INSIGHT

Big batteries – charging up for 2022

By Kate Axup, Luisa Colosimo, Jamie Guthrie, Timothy Leschke
Energy Renewables

Investment in big batteries increases as a critical part of Australia's energy transition 14 min read

With ARENA's recently announced Large Scale Battery Storage Funding Round and the implementation of targeted regulatory reform on the horizon, investment in big batteries is expected to boom.

In this Insight, we look at recent policy and regulatory developments, and highlight some of the key trends we are seeing in the big batteries space.

Key takeaways

  • Big batteries are critical to Australia's energy transition, with the pace of committed utility-scale battery energy storage systems (BESS) gaining momentum.
  • A number of milestones for BESS projects, and several very large projects, were announced in 2021.
  • Lack of competition in commercial battery supply, supply chain impacts and the demand for batteries have driven a supplier-friendly market.
  • While there has been a notable increase in the number of projects coming to market, battery storage is an emerging technology, and therefore projects can encounter bankability challenges.
  • There have recently been key changes, from both a funding and policy perspective, that will play a major part in shaping the trajectory of big batteries in the market.

Batteries round-up

Big batteries are being hailed as a critical part of the energy transition in Australia, as the market moves away from reliance on synchronous generation and towards an inverter-based future. Though they are a relatively new entrant on the scene, the feeling is that we are at the beginning of the 'era of big batteries', with the pace of committed utility-scale battery energy storage systems (BESS) gaining momentum. During 2021, Rystad Energy reported that battery capacity equalled approximately 0.4GW (with only nine grid-scale batteries larger than 10MW in operation1). By the second half of 2022, this figure is expected to double to 1.1GW as a pipeline of BESS projects comes online.2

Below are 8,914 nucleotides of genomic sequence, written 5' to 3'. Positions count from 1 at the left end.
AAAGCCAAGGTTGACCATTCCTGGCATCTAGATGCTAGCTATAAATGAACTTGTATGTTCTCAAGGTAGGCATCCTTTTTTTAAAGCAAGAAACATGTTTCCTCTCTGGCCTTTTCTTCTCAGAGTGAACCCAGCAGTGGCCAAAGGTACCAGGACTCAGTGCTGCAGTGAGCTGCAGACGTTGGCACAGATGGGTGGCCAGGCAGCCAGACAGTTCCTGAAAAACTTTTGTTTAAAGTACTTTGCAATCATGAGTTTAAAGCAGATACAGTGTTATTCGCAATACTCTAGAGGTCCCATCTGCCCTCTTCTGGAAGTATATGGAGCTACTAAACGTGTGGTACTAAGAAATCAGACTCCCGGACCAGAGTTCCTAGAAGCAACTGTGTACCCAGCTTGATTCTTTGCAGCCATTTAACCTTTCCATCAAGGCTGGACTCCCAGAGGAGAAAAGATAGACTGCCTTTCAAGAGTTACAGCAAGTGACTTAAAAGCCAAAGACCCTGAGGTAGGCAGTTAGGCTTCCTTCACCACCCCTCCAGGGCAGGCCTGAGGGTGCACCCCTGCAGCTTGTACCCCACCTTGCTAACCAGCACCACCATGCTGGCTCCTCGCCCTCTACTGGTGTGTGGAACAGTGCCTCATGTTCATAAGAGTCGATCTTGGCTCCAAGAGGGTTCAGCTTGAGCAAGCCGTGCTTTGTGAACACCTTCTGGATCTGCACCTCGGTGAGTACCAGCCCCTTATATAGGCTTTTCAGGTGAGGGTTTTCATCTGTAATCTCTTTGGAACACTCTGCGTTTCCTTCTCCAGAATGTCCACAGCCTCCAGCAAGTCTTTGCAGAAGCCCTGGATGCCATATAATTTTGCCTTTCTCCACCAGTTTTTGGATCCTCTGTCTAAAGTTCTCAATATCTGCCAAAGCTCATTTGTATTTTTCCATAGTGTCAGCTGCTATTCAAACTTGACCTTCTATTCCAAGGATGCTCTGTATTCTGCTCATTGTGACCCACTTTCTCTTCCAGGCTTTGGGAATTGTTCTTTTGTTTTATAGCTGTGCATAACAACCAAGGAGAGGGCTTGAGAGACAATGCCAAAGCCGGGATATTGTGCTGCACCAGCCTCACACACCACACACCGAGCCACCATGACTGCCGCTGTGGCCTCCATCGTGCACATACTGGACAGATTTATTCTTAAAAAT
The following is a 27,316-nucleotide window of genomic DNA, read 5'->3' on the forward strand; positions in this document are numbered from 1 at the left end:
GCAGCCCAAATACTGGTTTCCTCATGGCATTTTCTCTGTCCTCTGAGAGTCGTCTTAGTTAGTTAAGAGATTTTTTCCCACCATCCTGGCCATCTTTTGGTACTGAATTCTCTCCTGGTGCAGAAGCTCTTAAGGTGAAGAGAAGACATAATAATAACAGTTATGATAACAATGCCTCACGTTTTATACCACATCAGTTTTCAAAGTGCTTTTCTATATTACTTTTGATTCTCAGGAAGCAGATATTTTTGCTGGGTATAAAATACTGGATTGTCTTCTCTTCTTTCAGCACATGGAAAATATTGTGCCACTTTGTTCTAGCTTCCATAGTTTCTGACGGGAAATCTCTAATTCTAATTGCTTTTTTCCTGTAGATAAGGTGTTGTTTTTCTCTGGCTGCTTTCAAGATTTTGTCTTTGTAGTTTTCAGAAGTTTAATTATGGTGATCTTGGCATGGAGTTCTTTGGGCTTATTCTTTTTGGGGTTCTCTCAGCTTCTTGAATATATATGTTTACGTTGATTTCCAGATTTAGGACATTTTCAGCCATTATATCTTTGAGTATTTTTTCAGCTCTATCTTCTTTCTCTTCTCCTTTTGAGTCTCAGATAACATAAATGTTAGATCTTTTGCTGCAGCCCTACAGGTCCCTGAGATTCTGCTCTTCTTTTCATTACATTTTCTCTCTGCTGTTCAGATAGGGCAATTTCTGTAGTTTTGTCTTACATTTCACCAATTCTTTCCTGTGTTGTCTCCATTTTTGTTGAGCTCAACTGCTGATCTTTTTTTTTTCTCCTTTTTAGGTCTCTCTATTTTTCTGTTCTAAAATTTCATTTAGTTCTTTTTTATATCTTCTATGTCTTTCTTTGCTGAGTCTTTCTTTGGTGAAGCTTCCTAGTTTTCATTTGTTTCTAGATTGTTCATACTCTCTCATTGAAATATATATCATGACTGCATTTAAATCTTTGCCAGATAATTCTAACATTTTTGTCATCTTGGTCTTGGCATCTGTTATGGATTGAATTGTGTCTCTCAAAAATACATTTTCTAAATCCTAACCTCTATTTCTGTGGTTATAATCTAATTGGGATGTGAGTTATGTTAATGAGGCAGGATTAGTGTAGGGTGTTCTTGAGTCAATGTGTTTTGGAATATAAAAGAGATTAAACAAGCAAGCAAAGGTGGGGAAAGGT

Last year marked the announcement of a number of significant milestones for BESS projects. To name only a few, there were:

Victoria's Big Battery (300MW/450MWh)

The biggest battery in Australia to date, operated by Neoen, this battery started operating at full capacity in December 2021 and is intended to provide security services to the Victorian grid.

Hazelwood BESS (150MW/150MWh)

Engie and Macquarie's Green Investment Group announced the construction of this battery on the former Hazelwood power station site in the Latrobe Valley, Victoria, expected to complete by November 2022. The project has been flagged as Australia's largest privately-funded and owned utility scale battery. Read more here.

Bouldercombe BESS (50MW/100MWh)

Developed by Genex Power, with an expected completion date in early 2023, this battery will be located next to Powerlink's Bouldercombe substation in Rockhampton, Central Queensland, and is the first project to utilise a revenue sharing offtake structure with battery supplier Tesla.

Riverina Energy Storage System (150MW/300MWh)

This lithium-ion battery will be built by Edify alongside the Darlington Point Solar Farm, with Shell Energy contracting under a long-term BESS services agreement for full dispatch rights for 60MW of capacity. This, in turn, will support the 'firming' aspect of Shell Energy's retail electricity supply agreement offering to the State Government, which includes the supply of electricity to hospitals, schools and other buildings.

And this pales in comparison to the broader pipeline of proposed BESS projects, reported to be more than 26GW of capacity by Cornwall Insight Australia, with some mammoth projects announced – including EnergyAustralia's 350MW/1.4GWh Woreen BESS, to be built at the site of the existing Yallourn coal-fired power station in Victoria; Origin Energy's 700MW/2.4GWh BESS, to be built at the site of the existing Eraring coal generator in NSW; and CEP Energy's Kurri Kurri BESS in NSW, expected to be the 'world's biggest battery', with a proposed capacity of 1,200MW.


What we are seeing in the market

Below are some of the trends and observations we are seeing from an offtake, construction and financing perspective.

Offtake observations
  • Offtake structures: to date, for standalone BESS, we have seen a number of offtake structures take the form of tolling agreements. These tolling arrangements are akin to a long-term lease, where the offtaker pays the developer an annual fee over the term of the agreement. In exchange, the offtaker is able to charge and discharge the battery (at its discretion, but subject to a number of conditions); and is entitled to retain all wholesale market revenue, and is responsible for paying all costs, attributable to the battery's participation in the market.